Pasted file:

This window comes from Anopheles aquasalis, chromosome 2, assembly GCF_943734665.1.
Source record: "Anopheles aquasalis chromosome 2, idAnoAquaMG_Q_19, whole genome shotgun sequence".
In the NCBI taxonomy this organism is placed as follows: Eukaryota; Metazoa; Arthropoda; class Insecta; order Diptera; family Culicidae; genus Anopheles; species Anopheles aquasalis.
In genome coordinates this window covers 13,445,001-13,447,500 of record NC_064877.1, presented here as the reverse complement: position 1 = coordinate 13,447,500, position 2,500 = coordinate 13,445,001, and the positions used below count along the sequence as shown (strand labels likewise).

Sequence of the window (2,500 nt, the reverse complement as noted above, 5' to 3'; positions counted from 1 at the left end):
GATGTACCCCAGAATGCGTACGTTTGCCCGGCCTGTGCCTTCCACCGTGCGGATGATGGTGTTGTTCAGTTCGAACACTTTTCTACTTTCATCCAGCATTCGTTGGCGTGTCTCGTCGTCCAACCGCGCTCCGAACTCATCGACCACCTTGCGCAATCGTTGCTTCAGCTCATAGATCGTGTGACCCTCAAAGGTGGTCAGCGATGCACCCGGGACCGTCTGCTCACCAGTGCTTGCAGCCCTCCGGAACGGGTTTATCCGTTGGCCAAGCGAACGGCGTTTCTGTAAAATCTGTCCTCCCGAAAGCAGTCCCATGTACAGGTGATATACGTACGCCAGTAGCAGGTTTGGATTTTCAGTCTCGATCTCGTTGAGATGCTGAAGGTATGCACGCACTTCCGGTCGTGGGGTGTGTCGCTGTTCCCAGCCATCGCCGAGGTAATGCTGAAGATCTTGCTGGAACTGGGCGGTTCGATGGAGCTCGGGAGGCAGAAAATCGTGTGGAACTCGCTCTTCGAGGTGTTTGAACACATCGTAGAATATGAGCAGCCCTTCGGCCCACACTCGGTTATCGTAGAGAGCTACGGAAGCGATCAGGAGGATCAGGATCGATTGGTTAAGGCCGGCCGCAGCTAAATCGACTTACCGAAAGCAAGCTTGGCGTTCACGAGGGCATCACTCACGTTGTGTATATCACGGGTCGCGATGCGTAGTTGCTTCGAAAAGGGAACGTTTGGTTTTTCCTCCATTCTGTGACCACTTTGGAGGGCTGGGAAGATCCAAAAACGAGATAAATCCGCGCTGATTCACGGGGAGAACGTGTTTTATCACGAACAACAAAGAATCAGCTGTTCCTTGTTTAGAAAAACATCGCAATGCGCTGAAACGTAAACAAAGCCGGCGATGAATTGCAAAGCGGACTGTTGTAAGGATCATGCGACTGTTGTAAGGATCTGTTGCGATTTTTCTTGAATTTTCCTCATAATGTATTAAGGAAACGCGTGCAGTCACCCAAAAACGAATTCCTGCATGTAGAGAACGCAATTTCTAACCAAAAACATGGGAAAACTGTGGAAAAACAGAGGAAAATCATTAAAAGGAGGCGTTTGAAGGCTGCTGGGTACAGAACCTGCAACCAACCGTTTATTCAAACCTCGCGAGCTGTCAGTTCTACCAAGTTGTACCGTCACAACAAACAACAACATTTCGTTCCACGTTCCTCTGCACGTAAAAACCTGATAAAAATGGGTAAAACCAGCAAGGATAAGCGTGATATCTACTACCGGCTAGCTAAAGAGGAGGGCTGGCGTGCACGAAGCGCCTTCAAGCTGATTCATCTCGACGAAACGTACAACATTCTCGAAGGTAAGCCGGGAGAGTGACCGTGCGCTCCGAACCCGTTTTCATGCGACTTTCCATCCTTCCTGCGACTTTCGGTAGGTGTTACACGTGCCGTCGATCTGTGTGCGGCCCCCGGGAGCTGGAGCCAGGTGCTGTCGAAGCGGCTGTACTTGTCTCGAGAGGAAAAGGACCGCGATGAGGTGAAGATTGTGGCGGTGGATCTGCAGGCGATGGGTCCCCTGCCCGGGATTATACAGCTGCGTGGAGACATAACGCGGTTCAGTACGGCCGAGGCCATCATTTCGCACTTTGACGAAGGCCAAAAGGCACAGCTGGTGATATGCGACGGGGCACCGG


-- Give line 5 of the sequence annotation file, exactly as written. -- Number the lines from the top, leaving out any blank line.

Sequence of the window (2,500 nt, the reverse complement as noted above, 5' to 3'; positions counted from 1 at the left end):